A Lateener for the Channel Islands


This is just a teaser for a project that’s beginning to come together, a 24′ lateener that will be sailed in the waters around Southern California’s Channel Islands.

This little yawl will be trailer-sailed. This leads to her construction in wood/composite with laminated “sawn frames.” Also, to keep trailer weight low and give a large boat feel underway she’ll have considerable water ballast. Auxiliary power, beyond sweeps, will be provided by a Torqeedo electric motor head mounted on a bracket on the side of the rudder. The batteries and controllers stowed in lockers under the stern deck.

The cabin is under a raised deck. This provides the most usable space in a small boat like this. There will be generous seated headroom. A double bunk forward and a comfortable seat to starboard, a la L. Francis Herreshoff’s Rozinante interior.

With 3′-3″ draft, fully loaded, she will have enough lateral plane to do without centerboard or lee boards or bilge-keels. The combination of a long straight keel with a modest “shark-bite” cutaway deadwood and a pivoting rudder blade should combine good trailering manners with the kind of long lateral plane this rigs needs. The pivoting rudder also makes dealing with kelp a bit easier.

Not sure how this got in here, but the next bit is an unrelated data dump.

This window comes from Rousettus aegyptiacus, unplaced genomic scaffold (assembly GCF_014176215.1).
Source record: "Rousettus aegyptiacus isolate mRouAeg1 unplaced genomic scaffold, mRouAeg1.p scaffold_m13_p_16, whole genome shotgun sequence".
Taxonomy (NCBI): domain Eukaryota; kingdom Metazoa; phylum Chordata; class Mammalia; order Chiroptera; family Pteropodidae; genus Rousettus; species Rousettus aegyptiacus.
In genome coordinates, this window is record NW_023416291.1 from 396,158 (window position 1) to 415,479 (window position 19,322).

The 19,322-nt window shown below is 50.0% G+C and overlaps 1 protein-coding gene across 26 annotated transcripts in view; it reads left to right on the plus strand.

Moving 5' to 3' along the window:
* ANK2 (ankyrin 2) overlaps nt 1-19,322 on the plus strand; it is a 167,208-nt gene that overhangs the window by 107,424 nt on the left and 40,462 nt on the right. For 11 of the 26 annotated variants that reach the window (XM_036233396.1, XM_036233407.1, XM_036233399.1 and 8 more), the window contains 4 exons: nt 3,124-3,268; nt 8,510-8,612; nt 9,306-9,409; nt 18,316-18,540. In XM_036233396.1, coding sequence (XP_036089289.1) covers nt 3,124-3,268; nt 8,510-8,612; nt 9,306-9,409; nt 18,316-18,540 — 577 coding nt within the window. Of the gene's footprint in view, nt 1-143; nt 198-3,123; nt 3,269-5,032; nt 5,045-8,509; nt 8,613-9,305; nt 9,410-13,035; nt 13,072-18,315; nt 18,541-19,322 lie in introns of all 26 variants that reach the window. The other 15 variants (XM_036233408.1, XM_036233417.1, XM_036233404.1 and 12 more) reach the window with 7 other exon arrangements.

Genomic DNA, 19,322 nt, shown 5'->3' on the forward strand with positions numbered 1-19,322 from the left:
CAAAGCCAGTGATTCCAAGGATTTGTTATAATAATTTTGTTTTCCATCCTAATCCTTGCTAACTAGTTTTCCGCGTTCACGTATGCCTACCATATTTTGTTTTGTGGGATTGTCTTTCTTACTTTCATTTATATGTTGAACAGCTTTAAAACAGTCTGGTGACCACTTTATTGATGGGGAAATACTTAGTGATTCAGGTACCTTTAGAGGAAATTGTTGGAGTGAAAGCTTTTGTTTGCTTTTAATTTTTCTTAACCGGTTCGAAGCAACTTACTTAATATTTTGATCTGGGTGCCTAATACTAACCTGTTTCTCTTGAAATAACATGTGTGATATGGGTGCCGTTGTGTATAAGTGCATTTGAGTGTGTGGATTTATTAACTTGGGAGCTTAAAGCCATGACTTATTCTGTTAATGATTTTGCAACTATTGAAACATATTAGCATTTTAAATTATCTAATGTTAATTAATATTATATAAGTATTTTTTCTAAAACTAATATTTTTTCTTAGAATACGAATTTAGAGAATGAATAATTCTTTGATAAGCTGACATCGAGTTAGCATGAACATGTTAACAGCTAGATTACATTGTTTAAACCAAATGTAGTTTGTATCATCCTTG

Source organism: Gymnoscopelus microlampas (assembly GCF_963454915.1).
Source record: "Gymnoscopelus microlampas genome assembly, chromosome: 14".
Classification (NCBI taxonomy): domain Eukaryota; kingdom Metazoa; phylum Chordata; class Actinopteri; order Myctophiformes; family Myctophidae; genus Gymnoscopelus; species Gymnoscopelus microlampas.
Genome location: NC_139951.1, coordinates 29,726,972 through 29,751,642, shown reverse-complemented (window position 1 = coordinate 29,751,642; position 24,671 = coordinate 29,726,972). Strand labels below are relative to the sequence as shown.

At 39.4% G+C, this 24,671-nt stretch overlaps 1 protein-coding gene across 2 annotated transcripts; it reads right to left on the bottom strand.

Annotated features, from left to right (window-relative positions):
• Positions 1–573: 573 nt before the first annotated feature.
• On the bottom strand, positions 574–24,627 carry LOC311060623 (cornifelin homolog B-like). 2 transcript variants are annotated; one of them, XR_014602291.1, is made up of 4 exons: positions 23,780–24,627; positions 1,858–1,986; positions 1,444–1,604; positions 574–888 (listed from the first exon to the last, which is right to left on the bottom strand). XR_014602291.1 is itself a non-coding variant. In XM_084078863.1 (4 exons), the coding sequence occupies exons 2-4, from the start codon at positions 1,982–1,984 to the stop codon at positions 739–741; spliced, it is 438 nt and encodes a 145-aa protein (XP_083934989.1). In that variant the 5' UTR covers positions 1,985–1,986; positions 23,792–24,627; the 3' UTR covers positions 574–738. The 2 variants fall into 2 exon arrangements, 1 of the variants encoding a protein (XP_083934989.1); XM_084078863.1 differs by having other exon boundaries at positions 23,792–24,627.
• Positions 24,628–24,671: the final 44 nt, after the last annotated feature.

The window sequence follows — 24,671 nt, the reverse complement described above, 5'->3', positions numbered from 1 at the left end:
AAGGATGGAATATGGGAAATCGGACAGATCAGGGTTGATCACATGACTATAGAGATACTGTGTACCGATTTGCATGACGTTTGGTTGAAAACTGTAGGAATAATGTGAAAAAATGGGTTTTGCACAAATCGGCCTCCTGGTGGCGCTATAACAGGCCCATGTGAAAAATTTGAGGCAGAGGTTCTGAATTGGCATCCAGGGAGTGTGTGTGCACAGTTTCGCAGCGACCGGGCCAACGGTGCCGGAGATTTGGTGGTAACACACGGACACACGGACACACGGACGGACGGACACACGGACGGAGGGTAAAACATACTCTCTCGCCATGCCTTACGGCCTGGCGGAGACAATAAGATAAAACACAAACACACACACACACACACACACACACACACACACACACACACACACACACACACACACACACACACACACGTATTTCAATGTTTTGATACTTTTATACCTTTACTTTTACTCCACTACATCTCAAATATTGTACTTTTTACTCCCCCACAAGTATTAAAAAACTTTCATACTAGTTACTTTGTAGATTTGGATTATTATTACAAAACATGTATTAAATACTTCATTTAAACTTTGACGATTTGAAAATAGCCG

24′ Lateener Project






7 thoughts on “A Lateener for the Channel Islands

  1. Very nice work indeed! I understand this is a collaboration with my brother, California designer John Petersen.
    I’d heard about this project but never actually seen it. We grew up sailing with our father on Great South Bay, in Eastern Long Island, in a 19 foot centerboard racing sloop called a Diaper Class. It had an open diaper pin design by Hervey Garrett Smith on its mainsail, haha, and was a fast little boat! At the time of his death, our father was working on restoring a beautiful Gil Smith catboat, which was then sold. Alas.
    I look forward to seeing this boat when you guys are done!


    1. Nando,

      Thanks for your interest!

      The concept is “fleshed out.” What needs to happen is to find someone with a specific need and then adapting from this beginning to meet it. For instance, I’d like to see this concept carried out in traditional construction and with inside ballast. For someone else, it might proceed as a strip/composite boat to be trailered. In which case we would go a bit shallower and lighter.

      A new design should meet its prospective people half-way. The biggest advantage of a new design is having your particular needs met.



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